Methylmercury—the organic form of mercury found in nearly all seafood—is a potent neurotoxin that can cause nervous system and brain damage in developing fetuses, infants, and young children. Methylmercury also causes neurological damage, cardiac disease, and other birth defects. Human mercury comes primarily from the consumption of mercury-contaminated seafood.
A recent study of swordfish in the US found that about half exceeded the 1-ppm safety levels set by the FDA. A study by the Turtle Island Restoration Network also showed that mercury levels in swordfish were significantly higher on average than what the FDA reports. Therefore, the risk from exposure to mercury in seafood, such as tuna and swordfish, is more serious than even the government reports.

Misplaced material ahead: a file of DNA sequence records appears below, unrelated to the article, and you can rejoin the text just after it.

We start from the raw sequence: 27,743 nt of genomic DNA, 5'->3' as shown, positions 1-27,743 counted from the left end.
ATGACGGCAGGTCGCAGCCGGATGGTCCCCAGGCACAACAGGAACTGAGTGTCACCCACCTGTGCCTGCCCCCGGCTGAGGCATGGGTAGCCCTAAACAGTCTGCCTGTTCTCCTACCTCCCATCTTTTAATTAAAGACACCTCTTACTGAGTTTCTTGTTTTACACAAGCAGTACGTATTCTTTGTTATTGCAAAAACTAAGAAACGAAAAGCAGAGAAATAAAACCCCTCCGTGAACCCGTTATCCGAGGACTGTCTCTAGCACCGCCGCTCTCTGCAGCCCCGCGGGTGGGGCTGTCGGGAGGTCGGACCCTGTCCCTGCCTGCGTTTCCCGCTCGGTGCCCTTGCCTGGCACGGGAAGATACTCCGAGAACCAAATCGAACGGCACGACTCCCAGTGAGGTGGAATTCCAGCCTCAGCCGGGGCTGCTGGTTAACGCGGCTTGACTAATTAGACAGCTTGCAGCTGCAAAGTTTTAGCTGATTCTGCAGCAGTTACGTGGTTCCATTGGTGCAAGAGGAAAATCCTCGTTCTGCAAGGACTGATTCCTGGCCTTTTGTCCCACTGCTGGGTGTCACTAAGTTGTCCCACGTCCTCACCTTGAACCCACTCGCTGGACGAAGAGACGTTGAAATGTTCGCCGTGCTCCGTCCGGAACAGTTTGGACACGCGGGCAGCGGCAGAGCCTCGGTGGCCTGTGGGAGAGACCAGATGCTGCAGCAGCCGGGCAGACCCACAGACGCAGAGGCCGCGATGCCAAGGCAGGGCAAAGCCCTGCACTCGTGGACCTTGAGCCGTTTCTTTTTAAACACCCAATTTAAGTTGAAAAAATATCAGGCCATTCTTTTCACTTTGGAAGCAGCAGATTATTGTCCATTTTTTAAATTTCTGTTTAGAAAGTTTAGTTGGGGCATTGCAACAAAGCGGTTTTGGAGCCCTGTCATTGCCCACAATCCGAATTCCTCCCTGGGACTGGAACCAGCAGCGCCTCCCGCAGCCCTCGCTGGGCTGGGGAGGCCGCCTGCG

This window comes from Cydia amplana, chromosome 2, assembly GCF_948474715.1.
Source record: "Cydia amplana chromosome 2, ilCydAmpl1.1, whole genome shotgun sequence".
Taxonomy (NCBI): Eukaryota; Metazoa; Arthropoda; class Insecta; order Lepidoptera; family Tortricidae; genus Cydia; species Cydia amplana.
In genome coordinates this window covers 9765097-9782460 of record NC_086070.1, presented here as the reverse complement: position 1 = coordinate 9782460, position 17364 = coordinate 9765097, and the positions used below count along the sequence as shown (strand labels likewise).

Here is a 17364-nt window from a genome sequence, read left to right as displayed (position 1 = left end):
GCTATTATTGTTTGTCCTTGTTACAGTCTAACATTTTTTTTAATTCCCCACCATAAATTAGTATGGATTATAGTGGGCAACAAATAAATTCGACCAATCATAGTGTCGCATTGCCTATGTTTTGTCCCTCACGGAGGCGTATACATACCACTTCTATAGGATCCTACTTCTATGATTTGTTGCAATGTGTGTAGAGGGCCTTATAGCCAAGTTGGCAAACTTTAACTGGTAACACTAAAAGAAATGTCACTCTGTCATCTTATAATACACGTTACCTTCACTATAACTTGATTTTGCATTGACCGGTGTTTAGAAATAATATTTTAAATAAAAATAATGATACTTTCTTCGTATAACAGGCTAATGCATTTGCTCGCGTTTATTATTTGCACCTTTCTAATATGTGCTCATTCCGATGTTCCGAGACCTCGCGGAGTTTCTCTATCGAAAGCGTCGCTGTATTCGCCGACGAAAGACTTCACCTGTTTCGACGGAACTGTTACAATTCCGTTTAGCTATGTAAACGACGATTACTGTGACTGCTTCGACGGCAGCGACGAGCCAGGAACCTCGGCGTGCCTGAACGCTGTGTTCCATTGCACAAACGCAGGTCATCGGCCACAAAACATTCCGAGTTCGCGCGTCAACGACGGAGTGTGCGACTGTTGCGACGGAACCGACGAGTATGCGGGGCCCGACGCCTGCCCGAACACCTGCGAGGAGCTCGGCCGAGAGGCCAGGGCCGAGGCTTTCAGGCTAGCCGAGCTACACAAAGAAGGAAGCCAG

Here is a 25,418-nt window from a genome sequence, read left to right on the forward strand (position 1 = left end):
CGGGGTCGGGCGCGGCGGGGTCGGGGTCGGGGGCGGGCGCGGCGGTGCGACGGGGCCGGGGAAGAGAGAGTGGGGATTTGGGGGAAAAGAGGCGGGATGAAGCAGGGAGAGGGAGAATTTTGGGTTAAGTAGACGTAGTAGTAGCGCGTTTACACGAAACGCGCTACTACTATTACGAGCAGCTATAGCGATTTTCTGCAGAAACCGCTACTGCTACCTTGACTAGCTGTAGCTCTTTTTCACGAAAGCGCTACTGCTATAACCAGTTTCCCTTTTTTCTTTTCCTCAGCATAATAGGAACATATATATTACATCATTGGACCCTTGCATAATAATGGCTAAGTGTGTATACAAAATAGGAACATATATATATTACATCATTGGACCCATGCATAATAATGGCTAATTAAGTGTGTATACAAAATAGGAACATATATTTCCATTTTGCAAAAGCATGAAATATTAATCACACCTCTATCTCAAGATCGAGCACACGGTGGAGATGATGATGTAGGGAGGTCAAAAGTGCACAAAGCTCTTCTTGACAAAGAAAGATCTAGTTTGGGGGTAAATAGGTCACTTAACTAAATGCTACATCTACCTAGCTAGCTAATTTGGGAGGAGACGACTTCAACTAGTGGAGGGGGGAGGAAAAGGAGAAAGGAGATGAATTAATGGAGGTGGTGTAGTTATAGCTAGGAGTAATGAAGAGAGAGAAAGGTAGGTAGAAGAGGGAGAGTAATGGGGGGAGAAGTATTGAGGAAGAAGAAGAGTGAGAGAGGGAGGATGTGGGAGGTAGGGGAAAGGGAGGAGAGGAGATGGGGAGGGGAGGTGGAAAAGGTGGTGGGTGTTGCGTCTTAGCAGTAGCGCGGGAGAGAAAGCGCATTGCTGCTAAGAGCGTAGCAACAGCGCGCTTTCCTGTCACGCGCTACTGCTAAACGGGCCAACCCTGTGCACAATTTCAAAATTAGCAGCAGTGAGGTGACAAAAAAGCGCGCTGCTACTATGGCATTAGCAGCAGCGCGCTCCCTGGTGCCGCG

Mercury contamination of seafood is an ongoing public health threat. The FDA warns pregnant women to “protect your unborn child by not eating these large fish that can contain high levels of methylmercury: shark, swordfish, king mackerel and tilefish.” Furthermore, the California Attorney General’s mercury waning sign states that women of childbearing age should also “limit their consumption of other fish, including fresh or frozen tuna” (bold text in original). The Attorney General’s website is at: http://caag.state.ca.us.